Marking Men and Women

Published: 2021-06-29 06:39:10
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Markings Make Man...Or Woman
"Heaven help the American-born boy with a talent for ballet." ~Camille Paglia
If a man walks into a room wearing a dress, would that be considered out of the ordinary? In today's society, yes, this would be considered a joke to the male population. Only women can wear dresses. Society outlines men to be masculine figures who wear jeans and drink beer. But what if women wear jeans and drink beer? Is that considered out of the ordinary? Society shapes individuals and creates the ultimate image of a man and a woman. A man must be a man and a woman must be a woman. If a man does something that a man would ordinarily not do, it is unacceptable according to society. In Deborah Tannen's "There is no Unmarked Woman," the term 'marked' essentially means something signifying something else. Tannen's analysis of men and women show how what men do in society is considered normal while women's difference marks who they are. In James Gibson's "Warrior Dreams," men are perceived as people with great power; people who "dream, to fantasize about the powers and features of another kind of man who could retake and reorder the world" (Gibson 625). Jhett, a student, believes that it is impossible "for an individual to be purely unmarked." He also believes Gibson would disagree with Tannen because men are just as marked as women. If Gibson had the chance to respond to Tannen's argument that women are marked more than men because what men do is normal, he would disagree because he feels that men are also marked in society, a society once dominated by males that has seemed to come apart to make way for the feminist movement.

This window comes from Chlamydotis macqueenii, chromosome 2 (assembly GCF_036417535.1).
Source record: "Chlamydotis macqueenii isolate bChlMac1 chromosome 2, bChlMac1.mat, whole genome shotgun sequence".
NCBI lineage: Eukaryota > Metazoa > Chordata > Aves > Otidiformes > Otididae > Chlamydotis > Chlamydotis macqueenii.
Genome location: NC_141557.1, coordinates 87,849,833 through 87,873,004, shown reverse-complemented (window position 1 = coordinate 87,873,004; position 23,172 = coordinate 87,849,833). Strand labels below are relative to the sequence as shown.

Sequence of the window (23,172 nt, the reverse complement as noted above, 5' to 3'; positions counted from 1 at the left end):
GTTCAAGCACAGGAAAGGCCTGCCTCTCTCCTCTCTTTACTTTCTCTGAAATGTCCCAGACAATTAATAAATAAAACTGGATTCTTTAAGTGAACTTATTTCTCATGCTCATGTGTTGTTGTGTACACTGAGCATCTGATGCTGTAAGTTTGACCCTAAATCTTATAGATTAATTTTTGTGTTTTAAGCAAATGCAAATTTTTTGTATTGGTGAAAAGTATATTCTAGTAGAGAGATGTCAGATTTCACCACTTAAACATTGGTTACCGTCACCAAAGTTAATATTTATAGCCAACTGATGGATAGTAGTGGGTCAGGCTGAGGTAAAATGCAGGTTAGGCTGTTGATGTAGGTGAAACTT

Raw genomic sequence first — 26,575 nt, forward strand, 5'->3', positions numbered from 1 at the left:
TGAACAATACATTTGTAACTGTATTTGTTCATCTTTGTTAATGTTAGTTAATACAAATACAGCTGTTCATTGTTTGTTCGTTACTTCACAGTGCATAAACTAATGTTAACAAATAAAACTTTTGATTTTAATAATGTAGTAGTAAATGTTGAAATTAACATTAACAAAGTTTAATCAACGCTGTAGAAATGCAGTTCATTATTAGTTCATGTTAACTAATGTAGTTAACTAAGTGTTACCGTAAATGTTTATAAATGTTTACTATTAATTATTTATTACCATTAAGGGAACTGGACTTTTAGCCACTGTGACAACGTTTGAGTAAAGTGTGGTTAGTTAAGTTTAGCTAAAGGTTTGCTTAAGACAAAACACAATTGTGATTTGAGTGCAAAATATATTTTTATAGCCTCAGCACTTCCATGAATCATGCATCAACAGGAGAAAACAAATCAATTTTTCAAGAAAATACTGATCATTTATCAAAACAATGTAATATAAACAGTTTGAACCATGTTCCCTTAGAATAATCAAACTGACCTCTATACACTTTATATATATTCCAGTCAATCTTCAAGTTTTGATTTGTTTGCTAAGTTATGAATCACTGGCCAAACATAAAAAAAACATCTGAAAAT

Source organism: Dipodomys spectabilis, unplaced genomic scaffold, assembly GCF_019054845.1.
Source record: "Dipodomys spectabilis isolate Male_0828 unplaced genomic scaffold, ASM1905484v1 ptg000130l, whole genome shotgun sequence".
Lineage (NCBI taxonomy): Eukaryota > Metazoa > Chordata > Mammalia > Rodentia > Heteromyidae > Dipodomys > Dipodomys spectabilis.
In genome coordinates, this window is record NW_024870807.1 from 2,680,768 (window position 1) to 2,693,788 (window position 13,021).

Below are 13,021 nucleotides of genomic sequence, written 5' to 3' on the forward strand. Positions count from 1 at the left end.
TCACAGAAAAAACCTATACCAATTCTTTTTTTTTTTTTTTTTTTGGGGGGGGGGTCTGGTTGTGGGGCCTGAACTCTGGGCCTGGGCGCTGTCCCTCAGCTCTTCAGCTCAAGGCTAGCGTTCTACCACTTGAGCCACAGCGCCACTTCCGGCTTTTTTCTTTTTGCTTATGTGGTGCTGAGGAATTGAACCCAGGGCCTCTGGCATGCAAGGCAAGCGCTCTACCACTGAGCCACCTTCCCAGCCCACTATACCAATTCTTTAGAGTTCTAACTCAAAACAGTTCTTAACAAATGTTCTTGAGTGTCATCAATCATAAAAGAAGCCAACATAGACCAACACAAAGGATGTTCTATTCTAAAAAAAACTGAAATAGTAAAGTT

"If you use the pronoun 's/he' when writing, or write 'women and men' rather than 'men and women,' you are not just writing words: You are making a statement that may 'mark' you as being a 'feminist' (Tannen 620). Deborah Tannen discusses the differences in gender within our culture. She says when a woman wears makeup or does not wear makeup, it sends a signal about the type of woman she is, as opposed to a man not wearing makeup sending no signal at all. "A women's difference inevitably marks them, because there is no unmarked woman" (Tannen 620). Tannen's definition of marked refers to the way language alters the base meaning of a word by adding a linguistic particle that has no meaning on its own (Tannen 621). For example, the word 'actor' can essentially be a man or a woman, but change the word to 'actress' and it automatically becomes a woman. The word 'actor' really has no distinct meaning behind it but the meaning of 'actress,' for some reason, just shouts female. In a small work conference consisting of four women and eight men, Tannen finds herself looking at the styles of the three other women at the table instead of concentrating on the discussion. She compares the styles of the three other women in the room, pointing out what makes each different from the next. "As [she] amused [herself] finding coherence in these styles, [she] suddenly wondered why [she] was scrutinizing only the women. [She] scanned the eight men at the table. And then [she] knew why [she] was not studying them. The men's styles were unmarked" (Tannen 621). Nothing the men in the meeting were wearing made one different from the next, making them unmarked. According to Tannen, all men look similar while women are perceived to be different based on things they wear and their qualities. For example, at the Grammy Awards, all men look similar in that they are all wearing similar styles or the usual formal suits. If one were to compare and contrast women at the Grammy Awards, each woman would most likely have something different from the next because women aim to look unique or to have a design completely different from other women. Tannen believes that men are marked in ways that make them seem masculine. If a man has an occupation in construction, that is more than acceptable because that is a 'man's job,' but if a man were to become a nurse, people would question him because they would assume a woman would usually become a nurse, which is why the title is no longer known as just a 'nurse', but a 'male nurse' for a man. One would also assume that a doctor is a man, but that has also changed, allowing for more women to become doctors. Tannen also discusses men's hair styles in a business setting. No man had a "crew cut or oily longish hair falling into eyes," but mostly bald or standard length. "Their hair obstructed no views, left little to toss or push back or run fingers through and, consequently, needed and attracted no attention. A few men had beards. In a business setting, beards might be marked. In this academic gathering,

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